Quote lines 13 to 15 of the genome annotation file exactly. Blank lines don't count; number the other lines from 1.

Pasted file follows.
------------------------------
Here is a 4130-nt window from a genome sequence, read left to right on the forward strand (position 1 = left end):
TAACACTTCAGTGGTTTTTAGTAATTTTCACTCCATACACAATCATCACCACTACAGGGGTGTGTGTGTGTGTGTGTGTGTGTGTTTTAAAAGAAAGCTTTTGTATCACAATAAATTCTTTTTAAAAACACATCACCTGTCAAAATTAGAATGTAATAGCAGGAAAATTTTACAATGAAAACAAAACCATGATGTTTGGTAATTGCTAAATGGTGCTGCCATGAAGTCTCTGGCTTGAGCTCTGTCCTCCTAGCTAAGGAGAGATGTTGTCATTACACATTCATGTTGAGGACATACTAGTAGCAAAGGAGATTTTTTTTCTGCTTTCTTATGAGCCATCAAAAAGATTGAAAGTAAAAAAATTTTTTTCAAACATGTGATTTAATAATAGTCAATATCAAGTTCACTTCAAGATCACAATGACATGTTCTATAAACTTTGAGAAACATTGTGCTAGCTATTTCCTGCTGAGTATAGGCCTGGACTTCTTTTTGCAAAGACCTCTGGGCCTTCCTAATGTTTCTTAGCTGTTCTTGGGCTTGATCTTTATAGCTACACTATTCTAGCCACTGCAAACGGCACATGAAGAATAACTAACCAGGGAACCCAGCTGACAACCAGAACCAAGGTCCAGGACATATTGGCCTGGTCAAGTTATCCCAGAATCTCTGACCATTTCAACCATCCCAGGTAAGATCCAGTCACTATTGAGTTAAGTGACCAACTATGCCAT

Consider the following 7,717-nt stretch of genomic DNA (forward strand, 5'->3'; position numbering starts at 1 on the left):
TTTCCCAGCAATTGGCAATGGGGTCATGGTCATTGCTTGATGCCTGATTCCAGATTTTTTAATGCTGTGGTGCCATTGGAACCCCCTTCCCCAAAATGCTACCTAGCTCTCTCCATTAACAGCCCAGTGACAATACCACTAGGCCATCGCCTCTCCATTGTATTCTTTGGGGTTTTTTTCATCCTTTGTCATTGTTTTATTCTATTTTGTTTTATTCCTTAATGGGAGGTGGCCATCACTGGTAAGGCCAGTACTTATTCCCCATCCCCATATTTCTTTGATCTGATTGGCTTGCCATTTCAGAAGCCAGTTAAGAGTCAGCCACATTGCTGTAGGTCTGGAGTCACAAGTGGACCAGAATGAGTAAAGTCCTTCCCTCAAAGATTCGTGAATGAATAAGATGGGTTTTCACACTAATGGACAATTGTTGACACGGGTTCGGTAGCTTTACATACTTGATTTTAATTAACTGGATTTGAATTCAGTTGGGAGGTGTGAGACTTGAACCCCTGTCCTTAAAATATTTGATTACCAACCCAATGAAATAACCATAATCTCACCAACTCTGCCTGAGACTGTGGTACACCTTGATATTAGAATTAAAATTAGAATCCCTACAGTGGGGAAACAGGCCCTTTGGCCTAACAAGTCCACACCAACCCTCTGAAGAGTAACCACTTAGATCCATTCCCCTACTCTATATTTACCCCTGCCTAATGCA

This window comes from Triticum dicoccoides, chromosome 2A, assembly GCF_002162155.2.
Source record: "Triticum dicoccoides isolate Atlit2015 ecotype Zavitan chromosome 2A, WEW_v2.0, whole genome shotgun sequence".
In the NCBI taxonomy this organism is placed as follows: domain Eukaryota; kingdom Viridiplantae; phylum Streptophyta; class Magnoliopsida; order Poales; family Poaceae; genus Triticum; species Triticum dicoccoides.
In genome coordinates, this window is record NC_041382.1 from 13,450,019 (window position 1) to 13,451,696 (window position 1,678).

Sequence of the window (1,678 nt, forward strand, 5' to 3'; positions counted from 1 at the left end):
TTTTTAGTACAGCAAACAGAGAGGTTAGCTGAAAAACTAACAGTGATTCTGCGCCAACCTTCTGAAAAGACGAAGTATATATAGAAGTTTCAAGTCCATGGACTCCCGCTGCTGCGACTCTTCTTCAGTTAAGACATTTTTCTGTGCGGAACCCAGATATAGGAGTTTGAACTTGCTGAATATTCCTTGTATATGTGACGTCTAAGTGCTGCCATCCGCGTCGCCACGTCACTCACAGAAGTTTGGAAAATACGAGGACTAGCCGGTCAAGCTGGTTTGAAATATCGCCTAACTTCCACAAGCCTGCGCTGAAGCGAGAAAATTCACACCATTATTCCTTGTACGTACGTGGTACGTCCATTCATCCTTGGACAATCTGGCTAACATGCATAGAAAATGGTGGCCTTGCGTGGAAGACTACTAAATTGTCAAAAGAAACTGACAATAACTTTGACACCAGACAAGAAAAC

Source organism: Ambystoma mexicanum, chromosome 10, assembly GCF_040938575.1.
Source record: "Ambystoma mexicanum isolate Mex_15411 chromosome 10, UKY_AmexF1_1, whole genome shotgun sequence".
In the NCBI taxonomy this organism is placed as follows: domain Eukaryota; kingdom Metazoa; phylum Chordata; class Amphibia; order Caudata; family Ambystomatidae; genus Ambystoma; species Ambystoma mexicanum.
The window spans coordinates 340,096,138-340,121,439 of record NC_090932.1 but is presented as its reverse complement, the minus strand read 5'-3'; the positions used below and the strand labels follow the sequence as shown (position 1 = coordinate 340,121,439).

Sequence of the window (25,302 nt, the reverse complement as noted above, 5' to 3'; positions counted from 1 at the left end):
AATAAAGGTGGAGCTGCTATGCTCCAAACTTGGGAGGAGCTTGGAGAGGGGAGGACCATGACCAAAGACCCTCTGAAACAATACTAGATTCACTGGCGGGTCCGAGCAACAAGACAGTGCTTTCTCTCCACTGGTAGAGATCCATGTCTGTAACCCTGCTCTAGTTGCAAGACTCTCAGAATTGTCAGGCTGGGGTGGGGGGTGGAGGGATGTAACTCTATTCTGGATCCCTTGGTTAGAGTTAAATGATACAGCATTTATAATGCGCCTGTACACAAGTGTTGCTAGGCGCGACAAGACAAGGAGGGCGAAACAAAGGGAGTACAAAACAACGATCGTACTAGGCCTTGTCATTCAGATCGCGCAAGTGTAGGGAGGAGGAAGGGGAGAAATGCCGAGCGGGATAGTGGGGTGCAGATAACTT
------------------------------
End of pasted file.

In the NCBI taxonomy this organism is placed as follows: domain Eukaryota; kingdom Metazoa; phylum Chordata; class Amphibia; order Caudata; family Ambystomatidae; genus Ambystoma; species Ambystoma mexicanum.
The window spans coordinates 340,096,138-340,121,439 of record NC_090932.1 but is presented as its reverse complement, the minus strand read 5'-3'; the positions used below and the strand labels follow the sequence as shown (position 1 = coordinate 340,121,439).

Sequence of the window (25,302 nt, the reverse complement as noted above, 5' to 3'; positions counted from 1 at the left end):